By Sadie Robinson in Barnsley
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Barnsley freedom riders return unbowed

This article is over 7 years, 6 months old
Issue 2409
The Barnsley Two were arrested on last weeks freedom ride

The ‘Barnsley Two’ were arrested on last week’s freedom ride (Pic: Socialist Worker)

More than 100 people joined a freedom ride protest in Barnsley today, Monday. Disabled people, pensioners and their supporters gathered to lobby a meeting of the South Yorkshire Transport Executive.

The freedom riders have been campaigning since March for South Yorkshire councils to reinstate free travel for disabled and older people.

They are determined to show that they haven’t been cowed after transport police arrested two protesters on Monday of last week.

Rebecca Green, a blind protester, was knocked to the ground as police made the arrests. “I was really shocked,” she told Socialist Worker.

“I had to go to A&E and was shook up. But it’s making me more determined to keep protesting.”

“Everyone was singing and it was very jolly,” explained Michelle, another protester. “We weren’t endangering anyone. The trouble came from the rail response teams.”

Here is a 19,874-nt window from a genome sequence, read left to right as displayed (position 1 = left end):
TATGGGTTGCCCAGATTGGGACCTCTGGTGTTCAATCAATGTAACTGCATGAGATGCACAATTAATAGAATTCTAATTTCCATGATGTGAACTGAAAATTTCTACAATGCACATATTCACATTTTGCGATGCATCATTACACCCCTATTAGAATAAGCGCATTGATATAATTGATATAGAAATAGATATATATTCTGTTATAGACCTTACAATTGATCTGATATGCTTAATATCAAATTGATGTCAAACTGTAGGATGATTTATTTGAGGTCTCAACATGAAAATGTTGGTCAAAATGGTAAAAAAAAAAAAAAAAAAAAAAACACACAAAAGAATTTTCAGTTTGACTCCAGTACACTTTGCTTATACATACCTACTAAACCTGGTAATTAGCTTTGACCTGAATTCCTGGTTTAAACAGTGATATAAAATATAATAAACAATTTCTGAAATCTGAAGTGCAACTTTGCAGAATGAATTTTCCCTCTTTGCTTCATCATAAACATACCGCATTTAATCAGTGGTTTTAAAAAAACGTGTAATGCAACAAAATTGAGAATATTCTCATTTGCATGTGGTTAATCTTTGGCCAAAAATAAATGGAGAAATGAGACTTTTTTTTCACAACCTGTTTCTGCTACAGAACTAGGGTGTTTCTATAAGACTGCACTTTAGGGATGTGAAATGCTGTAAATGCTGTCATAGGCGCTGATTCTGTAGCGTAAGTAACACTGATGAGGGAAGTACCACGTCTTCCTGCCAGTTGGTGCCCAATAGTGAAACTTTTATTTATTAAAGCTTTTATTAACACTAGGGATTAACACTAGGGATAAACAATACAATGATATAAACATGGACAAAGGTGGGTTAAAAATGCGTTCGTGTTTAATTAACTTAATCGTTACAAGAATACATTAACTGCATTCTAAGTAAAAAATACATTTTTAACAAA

George Arthur and Tony Nuttall, the two arrested, are due in court on Monday of next week facing charges of fare evasion and obstructing police. Today they were defiant.

“We are both going to plead not guilty,” George told the crowd to cheers. “We’re not just here fighting for ourselves. We’re fighting for future generations.”


Rebecca (Pic: Socialist Worker)

One freedom rider, Susan, explained how she heard police discussing plans to handcuff and arrest protesters before last week’s freedom ride began. “It was premeditated,” she said. “But we’ve got a right to protest. They’ve upped the ante with how they’ve treated us.”

The transport executive allowed George to put some questions to its meeting—but didn’t answer any of them. There was furious heckling whenever a member of the transport executive entered the building.

Shouts of “scab”, “coward” and “scum” rang out from the crowd, largely made up of pensioners.

One protester was Gwen White—who was involved with Women Against Pit Closures during the 1984-85 miners’ strike. “To me, this is going back to how it was during the strike,” she told Socialist Worker.

“The police are using bully tactics. But we won’t be scared away.”

Justice for Tony and George—protest outside Sheffield Magistrates Court, Castle Street, S3 8LU, Monday 7 July, 9.15am
Download the open letter protesting at the attack on demonstrators and in defence of the arrested freedom riders

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